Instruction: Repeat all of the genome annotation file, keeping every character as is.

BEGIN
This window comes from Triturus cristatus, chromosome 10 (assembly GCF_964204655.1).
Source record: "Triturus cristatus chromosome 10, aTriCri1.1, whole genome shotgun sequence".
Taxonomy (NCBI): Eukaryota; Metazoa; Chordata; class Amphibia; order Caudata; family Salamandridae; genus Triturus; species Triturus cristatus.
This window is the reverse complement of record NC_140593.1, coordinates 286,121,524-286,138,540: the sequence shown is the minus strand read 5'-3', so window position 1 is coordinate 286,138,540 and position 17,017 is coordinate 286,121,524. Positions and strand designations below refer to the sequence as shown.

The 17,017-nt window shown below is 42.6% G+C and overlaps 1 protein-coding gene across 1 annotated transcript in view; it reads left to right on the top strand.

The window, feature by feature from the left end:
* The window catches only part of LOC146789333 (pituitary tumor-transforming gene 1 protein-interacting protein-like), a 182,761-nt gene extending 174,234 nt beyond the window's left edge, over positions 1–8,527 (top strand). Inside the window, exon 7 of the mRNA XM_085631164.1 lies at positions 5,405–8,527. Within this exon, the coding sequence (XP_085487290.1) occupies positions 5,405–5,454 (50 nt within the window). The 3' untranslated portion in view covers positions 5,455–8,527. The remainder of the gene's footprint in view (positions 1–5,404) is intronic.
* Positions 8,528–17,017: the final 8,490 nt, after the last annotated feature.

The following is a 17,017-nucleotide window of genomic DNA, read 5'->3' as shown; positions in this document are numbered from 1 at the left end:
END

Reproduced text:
This window comes from Triturus cristatus, chromosome 10 (assembly GCF_964204655.1).
Source record: "Triturus cristatus chromosome 10, aTriCri1.1, whole genome shotgun sequence".
Taxonomy (NCBI): Eukaryota; Metazoa; Chordata; class Amphibia; order Caudata; family Salamandridae; genus Triturus; species Triturus cristatus.
This window is the reverse complement of record NC_140593.1, coordinates 286,121,524-286,138,540: the sequence shown is the minus strand read 5'-3', so window position 1 is coordinate 286,138,540 and position 17,017 is coordinate 286,121,524. Positions and strand designations below refer to the sequence as shown.

The 17,017-nt window shown below is 42.6% G+C and overlaps 1 protein-coding gene across 1 annotated transcript in view; it reads left to right on the top strand.

The window, feature by feature from the left end:
* The window catches only part of LOC146789333 (pituitary tumor-transforming gene 1 protein-interacting protein-like), a 182,761-nt gene extending 174,234 nt beyond the window's left edge, over positions 1–8,527 (top strand). Inside the window, exon 7 of the mRNA XM_085631164.1 lies at positions 5,405–8,527. Within this exon, the coding sequence (XP_085487290.1) occupies positions 5,405–5,454 (50 nt within the window). The 3' untranslated portion in view covers positions 5,455–8,527. The remainder of the gene's footprint in view (positions 1–5,404) is intronic.
* Positions 8,528–17,017: the final 8,490 nt, after the last annotated feature.

The following is a 17,017-nucleotide window of genomic DNA, read 5'->3' as shown; positions in this document are numbered from 1 at the left end: